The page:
The fitness community is reeling this week after a female bodybuilder with an undiagnosed, pre-existing condition died from consuming too much protein.
Meegan Hefford’s family is blaming her recent death on her excessive protein intake — though it turns out she also had a rare condition called urea cycle disorder, which kept her body from breaking down protein properly.
The 25-year-old mother of two had been preparing for a bodybuilding competition when she was found unconscious in her Western Australian home. By the time doctors discovered her condition, it was too late.
Megan had reportedly complained about feeling tired and “weird” earlier in the month. Her mother, Michelle White, said she’d warned her to take it easy on her workouts.
Her mother also said she found “half a dozen containers” of protein supplements in her daughter’s kitchen, along with a diet plan that was full of lean meat and egg whites. Doctors believe that the excessive intake of protein combined with her disorder led to her death.
But what is urea cycle disorder, and how can eating too much protein be fatal?
When a person eats protein, the body breaks it down into its building blocks, called amino acids. After using what it needs, the body converts any leftover amino acids into nitrogen, which is removed from the body in a person’s urine through a process called the urea cycle, according to Cincinnati Children’s Hospital Medical Center.
A person with urea cycle disorder can’t convert nitrogen into urea. Instead, the nitrogen builds up in the blood stream in the form of ammonia, a highly toxic substance, which can lead to irreversible brain damage, coma and death.
According to the National Urea Cycle Disorders Foundation, this condition can vary from mild to severe, with milder conditions often going undiagnosed for years.
“These people may have enough urea cycle function to get by on a day to day basis, until they hit some kind of perfect storm of events,” says Dr. Nicholas Ah Mew, director of the inherited metabolic disorders program at Children’s National Health System’s Rare Disease Institute, who spoke to Health.com.
“Maybe it’s a combination of illness or injury along with a large boost in protein intake, and it overcomes their ability to get rid of the ammonia in their system,” he adds.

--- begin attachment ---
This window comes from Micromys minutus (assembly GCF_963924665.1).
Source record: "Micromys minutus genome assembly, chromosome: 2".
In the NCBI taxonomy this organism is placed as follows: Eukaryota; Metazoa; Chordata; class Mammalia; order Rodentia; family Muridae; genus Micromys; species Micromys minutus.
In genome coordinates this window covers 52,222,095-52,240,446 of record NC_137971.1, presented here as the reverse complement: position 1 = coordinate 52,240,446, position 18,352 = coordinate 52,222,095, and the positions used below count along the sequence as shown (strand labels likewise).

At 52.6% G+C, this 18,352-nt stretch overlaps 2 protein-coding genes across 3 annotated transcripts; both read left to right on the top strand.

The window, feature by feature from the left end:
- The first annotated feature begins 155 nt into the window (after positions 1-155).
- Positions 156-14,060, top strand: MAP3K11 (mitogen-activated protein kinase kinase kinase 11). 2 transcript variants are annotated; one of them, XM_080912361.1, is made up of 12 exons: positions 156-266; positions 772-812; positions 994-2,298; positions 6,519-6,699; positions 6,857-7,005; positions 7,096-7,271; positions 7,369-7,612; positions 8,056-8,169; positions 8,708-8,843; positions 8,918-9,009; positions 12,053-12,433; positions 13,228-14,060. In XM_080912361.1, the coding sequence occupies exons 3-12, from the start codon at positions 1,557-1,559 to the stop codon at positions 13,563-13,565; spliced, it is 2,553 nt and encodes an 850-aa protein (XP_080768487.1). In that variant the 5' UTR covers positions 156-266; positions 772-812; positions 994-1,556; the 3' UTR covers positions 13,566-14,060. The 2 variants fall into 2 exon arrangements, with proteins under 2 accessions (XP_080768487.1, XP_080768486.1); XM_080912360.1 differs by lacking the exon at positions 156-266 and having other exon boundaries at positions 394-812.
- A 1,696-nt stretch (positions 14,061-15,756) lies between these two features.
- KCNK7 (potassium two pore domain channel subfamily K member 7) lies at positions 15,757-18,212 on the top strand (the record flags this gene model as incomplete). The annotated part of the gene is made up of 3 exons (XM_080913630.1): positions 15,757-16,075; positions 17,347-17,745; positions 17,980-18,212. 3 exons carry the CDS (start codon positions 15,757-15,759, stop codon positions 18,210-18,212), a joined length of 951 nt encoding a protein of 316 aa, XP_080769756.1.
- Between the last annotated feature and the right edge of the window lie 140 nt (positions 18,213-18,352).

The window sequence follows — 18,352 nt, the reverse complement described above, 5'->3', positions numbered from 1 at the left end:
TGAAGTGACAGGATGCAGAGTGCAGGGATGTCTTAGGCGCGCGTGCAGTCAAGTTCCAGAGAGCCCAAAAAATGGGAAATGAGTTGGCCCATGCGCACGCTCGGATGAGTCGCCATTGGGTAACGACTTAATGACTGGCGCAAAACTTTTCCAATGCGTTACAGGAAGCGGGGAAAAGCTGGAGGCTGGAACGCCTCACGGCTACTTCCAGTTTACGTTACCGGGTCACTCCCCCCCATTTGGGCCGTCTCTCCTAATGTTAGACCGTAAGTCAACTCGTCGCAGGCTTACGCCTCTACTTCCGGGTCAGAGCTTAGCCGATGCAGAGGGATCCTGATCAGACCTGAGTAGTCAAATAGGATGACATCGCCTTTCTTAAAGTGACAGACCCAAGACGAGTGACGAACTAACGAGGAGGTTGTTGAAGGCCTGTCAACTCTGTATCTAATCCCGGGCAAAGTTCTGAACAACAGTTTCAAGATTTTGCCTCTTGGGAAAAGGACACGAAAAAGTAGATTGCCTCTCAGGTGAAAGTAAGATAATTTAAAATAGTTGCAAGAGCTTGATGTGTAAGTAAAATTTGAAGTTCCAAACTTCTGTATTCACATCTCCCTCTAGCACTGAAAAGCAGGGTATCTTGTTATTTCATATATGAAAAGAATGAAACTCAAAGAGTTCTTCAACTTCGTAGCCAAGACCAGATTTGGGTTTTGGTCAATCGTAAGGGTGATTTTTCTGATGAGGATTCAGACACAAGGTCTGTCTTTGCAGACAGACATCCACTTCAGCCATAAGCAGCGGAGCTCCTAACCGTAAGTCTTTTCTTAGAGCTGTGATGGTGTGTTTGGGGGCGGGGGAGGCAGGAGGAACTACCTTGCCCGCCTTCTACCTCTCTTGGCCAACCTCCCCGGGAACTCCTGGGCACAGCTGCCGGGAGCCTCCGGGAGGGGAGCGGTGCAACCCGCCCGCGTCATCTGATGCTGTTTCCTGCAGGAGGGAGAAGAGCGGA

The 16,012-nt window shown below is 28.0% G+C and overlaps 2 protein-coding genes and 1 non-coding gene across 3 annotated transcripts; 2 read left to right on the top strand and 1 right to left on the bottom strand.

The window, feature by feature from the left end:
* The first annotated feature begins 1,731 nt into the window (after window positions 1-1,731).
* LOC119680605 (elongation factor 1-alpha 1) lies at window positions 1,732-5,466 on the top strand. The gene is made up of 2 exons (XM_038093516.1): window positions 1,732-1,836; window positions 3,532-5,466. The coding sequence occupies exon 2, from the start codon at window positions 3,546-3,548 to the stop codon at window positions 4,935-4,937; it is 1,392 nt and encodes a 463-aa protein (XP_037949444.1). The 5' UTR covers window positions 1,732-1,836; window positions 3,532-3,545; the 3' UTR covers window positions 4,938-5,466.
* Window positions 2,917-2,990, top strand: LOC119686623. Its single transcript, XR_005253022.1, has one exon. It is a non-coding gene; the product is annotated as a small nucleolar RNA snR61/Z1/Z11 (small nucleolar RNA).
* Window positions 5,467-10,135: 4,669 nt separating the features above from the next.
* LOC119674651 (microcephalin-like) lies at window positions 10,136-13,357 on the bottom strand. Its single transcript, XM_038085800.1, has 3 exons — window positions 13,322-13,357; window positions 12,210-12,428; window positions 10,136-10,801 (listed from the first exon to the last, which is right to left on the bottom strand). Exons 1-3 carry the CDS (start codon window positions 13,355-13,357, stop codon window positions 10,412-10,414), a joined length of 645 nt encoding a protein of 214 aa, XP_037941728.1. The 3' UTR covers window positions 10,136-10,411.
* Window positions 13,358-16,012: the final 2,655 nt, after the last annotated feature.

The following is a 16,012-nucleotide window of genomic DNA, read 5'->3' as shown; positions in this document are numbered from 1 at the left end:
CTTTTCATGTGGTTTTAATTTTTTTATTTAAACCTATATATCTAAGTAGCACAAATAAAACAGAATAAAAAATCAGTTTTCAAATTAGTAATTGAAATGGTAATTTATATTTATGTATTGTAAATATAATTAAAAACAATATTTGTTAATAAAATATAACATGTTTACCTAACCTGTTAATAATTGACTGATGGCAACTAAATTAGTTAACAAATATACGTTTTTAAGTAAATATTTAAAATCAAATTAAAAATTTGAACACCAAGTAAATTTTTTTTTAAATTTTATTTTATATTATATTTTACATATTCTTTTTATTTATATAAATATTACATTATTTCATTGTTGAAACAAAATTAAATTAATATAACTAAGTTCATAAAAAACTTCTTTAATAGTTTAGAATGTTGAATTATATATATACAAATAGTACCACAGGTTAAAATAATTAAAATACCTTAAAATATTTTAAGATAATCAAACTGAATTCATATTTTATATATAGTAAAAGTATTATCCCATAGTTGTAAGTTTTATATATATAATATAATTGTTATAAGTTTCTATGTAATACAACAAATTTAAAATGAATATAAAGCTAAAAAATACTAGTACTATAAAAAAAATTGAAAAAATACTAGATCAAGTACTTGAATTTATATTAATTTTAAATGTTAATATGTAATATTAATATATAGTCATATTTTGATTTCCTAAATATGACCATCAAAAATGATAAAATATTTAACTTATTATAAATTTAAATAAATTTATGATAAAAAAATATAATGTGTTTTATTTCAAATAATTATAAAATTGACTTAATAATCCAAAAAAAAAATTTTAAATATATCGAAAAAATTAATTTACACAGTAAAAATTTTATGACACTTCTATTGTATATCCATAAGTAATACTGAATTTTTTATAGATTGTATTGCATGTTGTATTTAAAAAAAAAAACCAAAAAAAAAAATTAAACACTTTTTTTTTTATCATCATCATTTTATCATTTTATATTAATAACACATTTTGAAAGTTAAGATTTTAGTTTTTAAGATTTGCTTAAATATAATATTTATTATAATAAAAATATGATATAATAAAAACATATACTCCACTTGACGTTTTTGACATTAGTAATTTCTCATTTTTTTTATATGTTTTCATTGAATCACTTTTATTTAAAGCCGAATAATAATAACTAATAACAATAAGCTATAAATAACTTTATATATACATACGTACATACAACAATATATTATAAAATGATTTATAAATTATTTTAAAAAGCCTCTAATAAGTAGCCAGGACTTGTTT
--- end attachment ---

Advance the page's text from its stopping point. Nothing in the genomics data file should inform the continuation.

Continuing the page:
However, Hefford’s case was unusual, as most people with undiagnosed urea cycle disorders typically exhibit some moderately severe symptoms. “Typically, there’s some combination of nausea, vomiting and inability to think clearly, particularly after a large protein meal,” says Mew. “It’s very rare for someone to feel completely healthy and suddenly fall unconscious.”
While Hefford’s case is rare, it’s nonetheless raising concerns over the detrimental effects of protein supplements, which are largely unregulated in both Australia and Canada.
For people looking to increase their protein intake in order to build muscle mass, experts agree that they should consult with a doctor or sports nutritionist to find out the healthiest ways to get protein.
Of course, the best way to get any of your vitamins, minerals and macros is through real, whole foods.
However, the occasional post-workout protein shake or bar shouldn’t be cause for concern for most people
“It’s important for the bodybuilding community to know that anyone who has repeated nausea, vomiting or headache after eating lots of protein should get their ammonia levels checked,” Mew says. “But if you feel fine, it’s very unlikely that you’re going to have an undiagnosed disorder like this.”
If you’re aiming to up your protein intake,do your research first to understand protein powders, listen to your body, and enjoy your protein supplements in moderation.